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Over a dozen law enforcement agencies and court services providers participated in a three-day training this week, focusing on jail and courthouse security. The Davison County Sheriff's Office received a $18,000 grant from South Dakota Law Enforcement Training, under the Division of Criminal Investigation, to host the training in Mitchell.
As part of Senate Bill 70, Cognitive Behavioral Interventions for Substance Abuse (CBISA) outpatient program is proving to be effective, according to area court services officers. Designed for individuals sentenced to presumption probation for nonviolent drug-related offenses, CBISA places heavy emphasis on problem solving and coping skills development. "CBISA is a pretty valuable program that works for a lot of our people. I think it has a broader impact than it was ever designed for," said Jerry Barnett, court services officer in Lake Andes.
Approaching 20 years since opening, Mitchell's Family Visitation Center has room to help more parents and children who deal with conflict involving visitation rights and domestic and child abuse. Located in the same building as the Mitchell Area Safehouse, the services provided at the center include assisted children exchanges when separated parents want to avoid face-to-face contact and visits or telephone calls when it is not safe for parents to be unsupervised with their children.
An "enormous opportunity" to recognize advanced biofuels fell short Thursday, according to the head of a South Dakota-based ethanol producer. Poet CEO Jeff Broin responded to the U.S. Environmental Protection Agency (EPA)'s Renewable Volume Obligations, of which the total renewable fuel standard to blend into the nation's gasoline supply was set at 19.29 billion gallons. That's a small bump from 19.28-billion-gallon standard from 2017.
An Ethan man who allegedly fled from the courthouse in Mitchell a few weeks ago was arrested Tuesday in Hanson County. Brian Mattke, 35, was taken into custody by the Hanson County Sheriff's Office and MItchell Police Division on a warrant issued from Davison County. Mattke was located at approximately 1:20 p.m. Tuesday near the north end of Hanson County, according to Hanson County Sheriff Brandon Wingert.
In response to an increase in motor vehicle break-ins in Mitchell, police are spending more time patrolling residential neighborhoods. According to Mitchell Police Sgt. Joel Reinesch, in the colder months there is typically a decline in incidents. But with the warmer-than-usual weather, there's been an upswing in break-ins. "These are typically crimes of opportunity," Reinesch said. "The majority of the time these cases are because a vehicle is left unlocked. There are usually few that are forcible entries."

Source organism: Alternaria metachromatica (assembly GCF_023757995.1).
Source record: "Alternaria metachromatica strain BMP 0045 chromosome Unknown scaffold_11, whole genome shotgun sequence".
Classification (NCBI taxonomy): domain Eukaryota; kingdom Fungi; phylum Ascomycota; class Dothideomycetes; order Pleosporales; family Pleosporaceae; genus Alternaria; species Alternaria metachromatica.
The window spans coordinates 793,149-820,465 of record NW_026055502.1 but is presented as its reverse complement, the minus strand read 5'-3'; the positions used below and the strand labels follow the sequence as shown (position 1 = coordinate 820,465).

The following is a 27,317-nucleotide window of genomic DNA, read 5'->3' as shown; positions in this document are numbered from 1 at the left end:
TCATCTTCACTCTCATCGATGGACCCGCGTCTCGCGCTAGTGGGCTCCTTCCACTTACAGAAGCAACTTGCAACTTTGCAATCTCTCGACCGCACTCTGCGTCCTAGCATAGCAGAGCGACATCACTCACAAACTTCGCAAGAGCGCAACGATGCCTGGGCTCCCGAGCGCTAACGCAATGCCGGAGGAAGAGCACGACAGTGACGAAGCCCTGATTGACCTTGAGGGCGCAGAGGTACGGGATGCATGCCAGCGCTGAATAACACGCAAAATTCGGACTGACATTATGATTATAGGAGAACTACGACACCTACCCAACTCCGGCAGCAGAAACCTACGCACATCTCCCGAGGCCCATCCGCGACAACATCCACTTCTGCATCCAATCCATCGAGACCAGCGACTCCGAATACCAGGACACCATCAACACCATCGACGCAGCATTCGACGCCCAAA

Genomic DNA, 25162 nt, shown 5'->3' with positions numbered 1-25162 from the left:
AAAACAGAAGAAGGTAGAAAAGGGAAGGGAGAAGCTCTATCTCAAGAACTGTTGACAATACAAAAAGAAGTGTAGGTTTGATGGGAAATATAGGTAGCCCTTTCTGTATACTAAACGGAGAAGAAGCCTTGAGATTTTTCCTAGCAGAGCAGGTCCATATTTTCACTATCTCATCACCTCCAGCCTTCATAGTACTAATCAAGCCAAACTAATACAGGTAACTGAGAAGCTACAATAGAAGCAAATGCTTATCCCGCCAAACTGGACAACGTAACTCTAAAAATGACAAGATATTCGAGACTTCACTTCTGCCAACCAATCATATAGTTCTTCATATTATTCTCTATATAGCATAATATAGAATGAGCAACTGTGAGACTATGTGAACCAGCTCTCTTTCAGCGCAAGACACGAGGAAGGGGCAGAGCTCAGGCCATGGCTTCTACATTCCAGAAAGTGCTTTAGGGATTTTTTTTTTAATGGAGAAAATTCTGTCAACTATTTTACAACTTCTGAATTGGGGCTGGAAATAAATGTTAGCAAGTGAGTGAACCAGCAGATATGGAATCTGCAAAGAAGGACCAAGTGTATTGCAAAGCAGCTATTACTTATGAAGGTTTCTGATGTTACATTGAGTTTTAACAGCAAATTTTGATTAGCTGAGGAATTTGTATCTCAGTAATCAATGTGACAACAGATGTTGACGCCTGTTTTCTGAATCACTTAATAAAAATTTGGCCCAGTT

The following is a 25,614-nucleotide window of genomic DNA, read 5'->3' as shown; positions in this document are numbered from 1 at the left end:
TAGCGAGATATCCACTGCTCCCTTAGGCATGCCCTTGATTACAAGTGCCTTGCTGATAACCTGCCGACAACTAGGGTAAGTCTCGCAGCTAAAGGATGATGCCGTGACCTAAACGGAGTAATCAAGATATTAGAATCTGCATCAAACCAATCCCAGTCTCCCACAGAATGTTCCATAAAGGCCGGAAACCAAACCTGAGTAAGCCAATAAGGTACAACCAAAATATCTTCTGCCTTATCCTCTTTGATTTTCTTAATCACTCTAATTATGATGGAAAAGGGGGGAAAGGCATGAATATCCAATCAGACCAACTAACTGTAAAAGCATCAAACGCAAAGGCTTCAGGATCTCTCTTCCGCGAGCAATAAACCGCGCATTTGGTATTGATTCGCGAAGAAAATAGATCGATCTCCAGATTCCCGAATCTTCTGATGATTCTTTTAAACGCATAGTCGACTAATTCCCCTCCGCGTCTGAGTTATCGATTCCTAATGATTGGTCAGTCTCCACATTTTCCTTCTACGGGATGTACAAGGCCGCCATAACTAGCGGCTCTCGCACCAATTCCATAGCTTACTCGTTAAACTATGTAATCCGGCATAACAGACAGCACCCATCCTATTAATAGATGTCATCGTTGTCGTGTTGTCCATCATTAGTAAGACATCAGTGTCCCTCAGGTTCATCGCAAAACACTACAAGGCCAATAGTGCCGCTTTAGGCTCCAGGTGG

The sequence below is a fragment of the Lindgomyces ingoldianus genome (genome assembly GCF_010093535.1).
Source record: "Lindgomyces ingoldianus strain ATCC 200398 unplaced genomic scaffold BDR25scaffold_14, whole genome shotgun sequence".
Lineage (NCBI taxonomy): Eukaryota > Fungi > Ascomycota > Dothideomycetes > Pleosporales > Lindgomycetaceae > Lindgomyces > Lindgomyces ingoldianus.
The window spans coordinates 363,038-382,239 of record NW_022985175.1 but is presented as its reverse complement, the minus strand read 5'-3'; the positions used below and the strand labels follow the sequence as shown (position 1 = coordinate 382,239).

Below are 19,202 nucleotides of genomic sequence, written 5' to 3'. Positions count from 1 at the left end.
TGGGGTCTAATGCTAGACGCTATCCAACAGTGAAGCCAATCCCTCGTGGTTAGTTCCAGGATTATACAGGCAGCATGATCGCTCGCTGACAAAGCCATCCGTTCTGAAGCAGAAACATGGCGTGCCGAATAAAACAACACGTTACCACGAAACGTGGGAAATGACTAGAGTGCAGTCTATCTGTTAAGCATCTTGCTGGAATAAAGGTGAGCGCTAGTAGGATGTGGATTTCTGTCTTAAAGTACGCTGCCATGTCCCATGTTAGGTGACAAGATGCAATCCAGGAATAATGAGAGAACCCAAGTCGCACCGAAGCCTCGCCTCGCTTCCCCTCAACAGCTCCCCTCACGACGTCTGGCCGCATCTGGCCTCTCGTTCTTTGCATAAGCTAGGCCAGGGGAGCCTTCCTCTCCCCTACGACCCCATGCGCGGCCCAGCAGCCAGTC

It was a good day to get yard work finished or decorate the house with holiday lights. A record high of 72 degrees made for an usually warm end to November, according to Brad Temeyer, a meteorologist with the National Weather Service in Sioux Falls. "November has been a bit above average, even with our cold start," Temeyer said. Monday's temperatures were 30 degrees higher than the typical average for the end of November. The normal average temperature in Mitchell for this time of year is 37 degrees.
Local advocates are brainstorming alternative methods to assist people with mental health crises. The Mitchell Area Suicide Prevention Coalition is working to find a different location, other than a jail, to place an individual overnight in what's known as a mental health hold. "The goal is to try and figure out what to do to make the experience less traumatizing for people but still keep them safe," said Joy Anderson, a counselor at Dakota Counseling Institute.
Cash bail systems are being re-evaluated nationally, but local officials say it may still have value in South Dakota because of the state's rural population and smaller jail population. In Maryland, Illinois, California and New York, lawmakers have introduced legislation to remake their state's cash bail systems, using what's called "risk assessment." The argument against cash bail is it determines whether a person can afford to post bond as a condition of staying in or out of jail pending a court hearing.
A former South Dakota Highway Patrol trooper was denied a reduction in his prison sentence, despite significant local support to allow him to be released before Christmas. Brian Biehl, 48, of Platte, appeared Tuesday at the Davison County Public Safety Center in front of Judge Chris Giles. Biehl was sentenced in March after pleading guilty to taking $69,668 in money confiscated during drug searches while he was employed as a South Dakota Highway Patrol trooper.